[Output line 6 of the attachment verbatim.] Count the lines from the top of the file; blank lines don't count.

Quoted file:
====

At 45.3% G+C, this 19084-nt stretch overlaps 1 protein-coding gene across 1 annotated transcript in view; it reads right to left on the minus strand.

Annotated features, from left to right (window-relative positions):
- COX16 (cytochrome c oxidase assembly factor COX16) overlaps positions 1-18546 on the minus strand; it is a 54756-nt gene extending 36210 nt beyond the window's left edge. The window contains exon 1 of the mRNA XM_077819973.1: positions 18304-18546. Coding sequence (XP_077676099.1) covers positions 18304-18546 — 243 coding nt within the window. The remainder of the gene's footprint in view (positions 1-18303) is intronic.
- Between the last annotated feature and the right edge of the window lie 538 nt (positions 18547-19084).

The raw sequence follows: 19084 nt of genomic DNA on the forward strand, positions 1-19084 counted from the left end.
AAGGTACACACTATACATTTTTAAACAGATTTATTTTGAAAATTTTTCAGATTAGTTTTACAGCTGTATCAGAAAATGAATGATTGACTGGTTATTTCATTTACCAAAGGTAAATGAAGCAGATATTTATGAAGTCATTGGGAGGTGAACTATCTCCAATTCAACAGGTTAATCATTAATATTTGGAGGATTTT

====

AAGGTACACACTATACATTTTTAAACAGATTTATTTTGAAAATTTTTCAGATTAGTTTTACAGCTGTATCAGAAAATGAATGATTGACTGGTTATTTCATTTACCAAAGGTAAATGAAGCAGATATTTATGAAGTCATTGGGAGGTGAACTATCTCCAATTCAACAGGTTAATCATTAATATTTGGAGGATTTT